6. Forests continue to face the axe
In February 2021, the world woke up to the news that in the millenia since the last ice age 10,000 years ago, we’ve lost one-third of global forest due to a growing demand for agricultural land and land for grazing, To put things in perspective, 6 billion hectares of forests covered 45% of Earth’s land at the end of last great ice-age of which 1.8 billion hectares were lost in the last 5000 years and a loss of 1.4 billion hectares happened in the last 300 years alone. In another related eco news, it emerged that every minute, forests the size of 20 football fields are cut down and at this rate of deforestation we will have no rainforests left at the end of the century.
The big emitters up their climate pledges
In July 2021, The European Union (EU) unveiled a series of climate-related policies under its “Fit for 55” package, with the goal to become climate neutral by 2050. The proposal, also known as the European Green Deal, faces the probability of years of negotiations and contains ambitious plans to tax jet fuel and effectively ban the sale of petrol- and diesel-powered cars within 20 years. With climate action making up its very core, one of the key initiatives under it is the 2030 Climate Target Plan with an aim to make the EU carbon neutral by 2050 including the intermediate target of an at least 55% net reduction in greenhouse gas emissions by 2030.
Globally, the U.S. pledged to achieve a 50-52 percent reduction in greenhouse gases from its 2005 levels by 2030, China vowed to hot peak emissions by 2030 and become carbon neutral by 2060, and India has promised to achieve a target of net zero emissions by 2070.
Polar regions are warming faster than ever
It isn’t news that the polar regions are heating up faster than the rest of the world – this phenomenon of arctic amplification is well accepted. But in a paper presented by a climate scientist at NASA’s Goddard Space Flight Center, analysis showed that arctic regions experience global warming more strongly – by a factor of not 2 but as much as 4 times. This moves the needle on how quickly we need to act to stem the melting of polar ice caps.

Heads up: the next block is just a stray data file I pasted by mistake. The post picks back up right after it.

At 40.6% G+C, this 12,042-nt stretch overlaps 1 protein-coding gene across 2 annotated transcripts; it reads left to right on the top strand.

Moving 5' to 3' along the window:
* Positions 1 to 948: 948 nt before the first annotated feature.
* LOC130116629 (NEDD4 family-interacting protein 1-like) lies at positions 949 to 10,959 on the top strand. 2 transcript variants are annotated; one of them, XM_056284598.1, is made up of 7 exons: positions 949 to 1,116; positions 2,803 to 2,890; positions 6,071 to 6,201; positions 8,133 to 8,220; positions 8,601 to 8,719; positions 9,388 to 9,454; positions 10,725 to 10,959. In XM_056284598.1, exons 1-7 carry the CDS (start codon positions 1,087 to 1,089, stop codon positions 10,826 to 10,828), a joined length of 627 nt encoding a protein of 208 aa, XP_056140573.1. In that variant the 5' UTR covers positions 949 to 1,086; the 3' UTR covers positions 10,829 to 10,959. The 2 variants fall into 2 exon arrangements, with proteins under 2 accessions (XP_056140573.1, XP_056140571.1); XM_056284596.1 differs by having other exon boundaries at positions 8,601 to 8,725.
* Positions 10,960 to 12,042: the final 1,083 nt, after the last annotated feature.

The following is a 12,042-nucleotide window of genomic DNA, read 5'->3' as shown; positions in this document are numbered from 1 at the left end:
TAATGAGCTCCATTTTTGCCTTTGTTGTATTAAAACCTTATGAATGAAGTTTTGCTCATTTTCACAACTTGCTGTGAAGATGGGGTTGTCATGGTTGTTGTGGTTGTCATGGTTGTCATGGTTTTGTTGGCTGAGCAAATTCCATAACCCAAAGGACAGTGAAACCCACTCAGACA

Meanwhile, Thwaites Glacier in Antarctica – the world’s wisest glacier – has developed deep and fast-moving cracks that weaken the stability of the ice shelf. The glacier has been receiving increased scrutiny in recent years; it already loses around 50 billion tonnes of ice each year and causes 4% of global sea-level rise. This fracturing can seriously upend the threat of rising sea levels. If the eastern ice shelf collapses, ice in the region could flow thrice as fast into the sea. And if the glacier completely collapses, it would raise sea levels by 65 centimetres.
Oil and gas majors face legal setbacks
May 2021 was dominated by the news of financial and legal blows dealt to “Big Oil” companies, namely ExxonMobil , Chevron, Royal Dutch Shell, as a direct result of various campaigns targeting the role of these companies in climate change. Production and use of oil & gas accounts for over half of global greenhouse gas emissions associated with energy consumption, and there has been increased investor pressure and activism targeting these companies to reduce carbon emission. Among the outcomes: the Dutch court ordered Royal Dutch Shell to reduce its carbon dioxide emissions by 45% from the 2019 level by the end of 2030. This marked the first time a court had ordered a private company to reduce its carbon dioxide emissions. On the same day as the Shell decision, ExxonMobil unexpectedly lost a vote over the seating of board members over the matter of the company not doing enough to advance low carbon projects. Chevron also lost a shareholder vote in the same week due its failure to cut emissions from companies part of its value chain.
In another major development and a win for climate advocates, the Keystone XL pipeline was forced to pull the plug on its $9 billion -1200 mile project after the Biden administration revoked their permit.
Oil spills further evidence the risks associated with fossil fuel
In one of the worst maritime disasters in Srilanka’s history, Singapore-flagged X-Press Pearl caught fire on May 20 en-route to Colombo carrying 350 metric tons of oil in its tanks and at least 81 containers of “dangerous goods,” including nitric acid – a highly toxic chemical used to make fertilizers. According to Thummarukudyil Muraleedharan, the acting head of the disasters and conflicts branch with the United Nations Environment Programme (UNEP) “This is the biggest environmental catastrophe to hit Sri Lanka since the 2004 Indian Ocean Tsunami”.
Meanwhile in the United States, a pipeline breakage off the California coast caused at least 126,000 gallons of oil into the Pacific Ocean, creating a 13-square-mile slick, and dealing a deadly blow to surrounding wetlands and wildlife.